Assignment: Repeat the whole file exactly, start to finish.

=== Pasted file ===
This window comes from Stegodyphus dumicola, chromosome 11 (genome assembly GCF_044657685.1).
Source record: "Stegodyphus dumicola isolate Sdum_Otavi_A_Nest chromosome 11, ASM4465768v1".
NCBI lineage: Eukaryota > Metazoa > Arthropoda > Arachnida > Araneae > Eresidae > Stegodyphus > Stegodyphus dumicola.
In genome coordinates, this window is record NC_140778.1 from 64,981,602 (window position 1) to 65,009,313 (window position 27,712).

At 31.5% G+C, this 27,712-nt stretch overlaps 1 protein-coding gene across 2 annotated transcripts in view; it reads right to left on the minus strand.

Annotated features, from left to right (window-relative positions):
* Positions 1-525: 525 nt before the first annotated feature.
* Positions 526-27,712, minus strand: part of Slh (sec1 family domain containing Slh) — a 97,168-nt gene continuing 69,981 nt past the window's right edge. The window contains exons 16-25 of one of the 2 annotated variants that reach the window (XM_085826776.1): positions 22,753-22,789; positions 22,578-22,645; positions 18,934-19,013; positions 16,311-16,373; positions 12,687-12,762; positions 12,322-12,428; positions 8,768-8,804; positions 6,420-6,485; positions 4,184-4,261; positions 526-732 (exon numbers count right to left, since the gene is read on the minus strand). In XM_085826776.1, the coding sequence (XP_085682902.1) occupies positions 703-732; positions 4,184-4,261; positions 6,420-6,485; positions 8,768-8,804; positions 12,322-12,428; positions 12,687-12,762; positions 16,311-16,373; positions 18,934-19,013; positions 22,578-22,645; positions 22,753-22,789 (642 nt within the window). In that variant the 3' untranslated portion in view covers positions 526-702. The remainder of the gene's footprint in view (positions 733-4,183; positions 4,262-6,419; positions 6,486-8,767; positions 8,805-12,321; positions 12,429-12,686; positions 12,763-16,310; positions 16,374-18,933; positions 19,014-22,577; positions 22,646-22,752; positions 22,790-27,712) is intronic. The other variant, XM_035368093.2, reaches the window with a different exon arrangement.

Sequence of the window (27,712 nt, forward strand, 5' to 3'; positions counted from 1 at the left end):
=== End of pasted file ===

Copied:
This window comes from Stegodyphus dumicola, chromosome 11 (genome assembly GCF_044657685.1).
Source record: "Stegodyphus dumicola isolate Sdum_Otavi_A_Nest chromosome 11, ASM4465768v1".
NCBI lineage: Eukaryota > Metazoa > Arthropoda > Arachnida > Araneae > Eresidae > Stegodyphus > Stegodyphus dumicola.
In genome coordinates, this window is record NC_140778.1 from 64,981,602 (window position 1) to 65,009,313 (window position 27,712).

At 31.5% G+C, this 27,712-nt stretch overlaps 1 protein-coding gene across 2 annotated transcripts in view; it reads right to left on the minus strand.

Annotated features, from left to right (window-relative positions):
* Positions 1-525: 525 nt before the first annotated feature.
* Positions 526-27,712, minus strand: part of Slh (sec1 family domain containing Slh) — a 97,168-nt gene continuing 69,981 nt past the window's right edge. The window contains exons 16-25 of one of the 2 annotated variants that reach the window (XM_085826776.1): positions 22,753-22,789; positions 22,578-22,645; positions 18,934-19,013; positions 16,311-16,373; positions 12,687-12,762; positions 12,322-12,428; positions 8,768-8,804; positions 6,420-6,485; positions 4,184-4,261; positions 526-732 (exon numbers count right to left, since the gene is read on the minus strand). In XM_085826776.1, the coding sequence (XP_085682902.1) occupies positions 703-732; positions 4,184-4,261; positions 6,420-6,485; positions 8,768-8,804; positions 12,322-12,428; positions 12,687-12,762; positions 16,311-16,373; positions 18,934-19,013; positions 22,578-22,645; positions 22,753-22,789 (642 nt within the window). In that variant the 3' untranslated portion in view covers positions 526-702. The remainder of the gene's footprint in view (positions 733-4,183; positions 4,262-6,419; positions 6,486-8,767; positions 8,805-12,321; positions 12,429-12,686; positions 12,763-16,310; positions 16,374-18,933; positions 19,014-22,577; positions 22,646-22,752; positions 22,790-27,712) is intronic. The other variant, XM_035368093.2, reaches the window with a different exon arrangement.

Sequence of the window (27,712 nt, forward strand, 5' to 3'; positions counted from 1 at the left end):